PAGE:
What on earth do you want?!
Really. What do you want? You. Not what you were told to want when you were little. Not what your social set thinks you're supposed to want. Not what contemporary culture says you should be wanting.
I ask each of my beloved clients, What is it that you want? And 98 percent of them cannot answer. No idea. Just yesterday, a wonderful young woman -- full of intelligence and talents and job success -- spent her time agonizing over not knowing what she wants. She's always been told by everyone how selfish she is to even consider not doing it their way.
Guess what? The only life you can live is yours. Not the one they think you should be living.
The stakes are high.
Christopher Edgar, in Inner Productivity: A Mindful Path to Efficiency and Enjoyment in Your Work, explains:
[People] get uncomfortable talking or thinking about what they want ... They've learned it's unsafe or shameful for them to even consider what they want. They've gotten used to being called "selfish," "stupid," "crazy," and other epithets by people around them if they come clean about their wishes.
Goldilocks... now there's someone who knew exactly what she wanted and needed. She never settled for anything other than just right.
Just right porridge, a just right chair, a bed neither too hard nor too soft.
And never once did she stop to call herself selfish.
There are so many layers to living a life: relationships, including the one with yourself; where you live; how you play; and why you work the way you do.
A simple mindfulness practice is one of the most powerful tools for understanding how to implement a just right philosophy.
Take business, for example. You, in relationship to your work life. Do you know what your just right feels like? Beginning with choice of career or job. Did you settle for the first chair you saw, squirming around on it, trying to make it workable when it's really way too hard or ridiculously too soft?
What about the people around you? Are they too hot, or too cold?
What do you want? Where is your just right?
It's quite possible that you're telling yourself that what I'm saying is nuts. That there's no such thing. Or it's for sissies, too stupid for manly men or grown-up women to consider.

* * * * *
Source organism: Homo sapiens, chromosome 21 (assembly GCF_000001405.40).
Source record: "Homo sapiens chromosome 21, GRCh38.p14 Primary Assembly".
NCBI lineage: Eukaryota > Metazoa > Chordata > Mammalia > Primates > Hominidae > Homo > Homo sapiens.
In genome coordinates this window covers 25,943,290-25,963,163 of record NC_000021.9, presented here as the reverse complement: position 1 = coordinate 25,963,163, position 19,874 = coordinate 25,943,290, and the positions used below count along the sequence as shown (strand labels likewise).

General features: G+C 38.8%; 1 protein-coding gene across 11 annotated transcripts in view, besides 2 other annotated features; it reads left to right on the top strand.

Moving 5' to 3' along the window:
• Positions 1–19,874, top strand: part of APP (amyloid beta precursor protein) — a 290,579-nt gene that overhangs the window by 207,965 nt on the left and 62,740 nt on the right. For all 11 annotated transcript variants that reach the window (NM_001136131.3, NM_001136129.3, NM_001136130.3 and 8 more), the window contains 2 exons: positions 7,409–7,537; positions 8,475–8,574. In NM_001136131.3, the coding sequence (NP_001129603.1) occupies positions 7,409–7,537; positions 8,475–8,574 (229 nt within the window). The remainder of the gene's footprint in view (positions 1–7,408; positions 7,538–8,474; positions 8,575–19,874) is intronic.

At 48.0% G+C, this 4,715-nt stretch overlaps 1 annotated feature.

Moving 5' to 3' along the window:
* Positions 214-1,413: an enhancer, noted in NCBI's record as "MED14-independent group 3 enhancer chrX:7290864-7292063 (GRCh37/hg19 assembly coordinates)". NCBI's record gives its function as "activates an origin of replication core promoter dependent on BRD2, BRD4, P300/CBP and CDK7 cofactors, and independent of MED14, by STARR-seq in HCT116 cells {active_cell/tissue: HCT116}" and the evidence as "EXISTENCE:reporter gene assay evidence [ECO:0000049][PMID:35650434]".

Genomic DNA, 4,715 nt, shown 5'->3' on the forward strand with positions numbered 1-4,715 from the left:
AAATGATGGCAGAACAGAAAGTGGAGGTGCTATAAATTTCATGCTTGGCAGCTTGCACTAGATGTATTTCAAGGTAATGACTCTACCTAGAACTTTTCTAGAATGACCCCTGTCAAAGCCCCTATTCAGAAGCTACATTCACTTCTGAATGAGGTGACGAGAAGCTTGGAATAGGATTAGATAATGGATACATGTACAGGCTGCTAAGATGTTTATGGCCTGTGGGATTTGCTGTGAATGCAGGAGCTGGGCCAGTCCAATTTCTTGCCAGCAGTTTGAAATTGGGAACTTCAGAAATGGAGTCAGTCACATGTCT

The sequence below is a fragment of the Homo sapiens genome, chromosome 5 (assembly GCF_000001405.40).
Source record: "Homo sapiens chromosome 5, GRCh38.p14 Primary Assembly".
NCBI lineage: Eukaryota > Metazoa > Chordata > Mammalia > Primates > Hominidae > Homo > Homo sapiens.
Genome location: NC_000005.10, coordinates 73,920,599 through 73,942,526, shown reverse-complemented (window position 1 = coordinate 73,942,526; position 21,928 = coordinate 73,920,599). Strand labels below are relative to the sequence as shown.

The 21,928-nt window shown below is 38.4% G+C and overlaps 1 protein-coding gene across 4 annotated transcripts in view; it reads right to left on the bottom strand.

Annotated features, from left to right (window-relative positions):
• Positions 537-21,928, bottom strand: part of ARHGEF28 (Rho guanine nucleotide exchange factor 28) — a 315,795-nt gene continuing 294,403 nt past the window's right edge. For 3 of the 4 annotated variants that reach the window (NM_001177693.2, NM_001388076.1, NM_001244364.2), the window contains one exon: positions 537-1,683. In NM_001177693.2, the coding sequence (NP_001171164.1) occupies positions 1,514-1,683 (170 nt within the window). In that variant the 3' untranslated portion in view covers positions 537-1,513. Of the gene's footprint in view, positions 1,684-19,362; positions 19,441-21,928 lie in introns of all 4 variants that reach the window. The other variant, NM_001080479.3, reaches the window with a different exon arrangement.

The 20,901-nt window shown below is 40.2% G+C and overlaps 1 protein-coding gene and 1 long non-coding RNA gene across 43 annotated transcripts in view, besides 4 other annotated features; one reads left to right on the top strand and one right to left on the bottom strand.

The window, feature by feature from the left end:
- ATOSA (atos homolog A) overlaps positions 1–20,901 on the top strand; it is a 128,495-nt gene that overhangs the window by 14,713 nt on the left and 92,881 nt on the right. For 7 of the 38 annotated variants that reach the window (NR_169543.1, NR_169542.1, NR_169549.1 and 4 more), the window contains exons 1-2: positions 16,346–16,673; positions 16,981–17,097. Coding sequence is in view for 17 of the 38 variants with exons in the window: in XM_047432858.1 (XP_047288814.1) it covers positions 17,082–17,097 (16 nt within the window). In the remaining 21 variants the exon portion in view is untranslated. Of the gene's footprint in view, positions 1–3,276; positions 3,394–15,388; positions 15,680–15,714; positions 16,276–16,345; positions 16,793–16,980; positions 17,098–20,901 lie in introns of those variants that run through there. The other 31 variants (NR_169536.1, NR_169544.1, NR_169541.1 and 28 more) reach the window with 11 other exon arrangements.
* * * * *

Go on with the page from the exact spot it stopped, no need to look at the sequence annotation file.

Or that it doesn't matter, because you've got to pay the rent and buy the food and get the kids some clothes no matter what. Of course, those things matter! But it's too easy to forget that how you go about paying the bills and getting medical care can be accomplished in a lot of different ways.
1. "Self-knowledge is the key to happiness."
So said Gretchen Rubin, happiness guru, at the World Domination Summit (Portland, Ore., July 2013). Goldilocks knew herself, and settled for nothing less than what she needed. Mindful awareness of who you are, and what you need are the keys to the kingdom of happiness.
2. "When we acknowledge the truth of who we really are, we have to also acknowledge the truth of who we are not, and who we will never be."
This is a huge one. Our culture is based, in part, on the belief that you can do anything, if you just work hard enough. But Goldilocks knew she had a just right. She didn't work hard, she worked smart. She didn't just settle, she kept going until she found the right one. For her. Nothing wrong with a too-tall or too-small chair, it's just that neither was her thing. It's incredibly liberating to acknowledge who we are not. Because then we can mindfully pour all our efforts into who we are. Thereby living happily ever after.
3. "There's no right or wrong. It's only a matter of working with what you've got."
That's the mindful path toward success. In business, in relationships. In experiencing joy and pleasure and sorrow. About working with what you've got. Not judging yourself as inadequate or wrong, as many of my clients do. Not selling yourself out. Just working with what you've got.
4. "It's very easy to lose track of what's true about ourselves."
What are you not yet willing to acknowledge to yourself about what's true? Are you desperate to be a writer? A fireman? Can't go for it if you don't even know it's your truth.
5. "We can build a happy life only on the foundation of our own natures, our own values, our own interests."
Cultivating the practice of mindful awareness is all we need to do in order to build the foundation. It's the wellspring of self-knowledge.
6. "The thing is ... there's no right or wrong answer. There's no right or wrong approach."
All you need to do is to be aware of what works for you. That's it. Easy, right?
7. "To take the time to understand ourselves is really the biggest adventure of our whole life!"
Build your life around what is true for you. Sit in your just right chair, eating your just right porridge, sleeping in your just right bed.
Courtesy of Chris Guillebeau and crew, here's the link to Gretchen Rubin's #WDS2013 presentation.
For more by Melanie Harth, Ph.D., LMHC, click here.
For more on mindfulness, click here.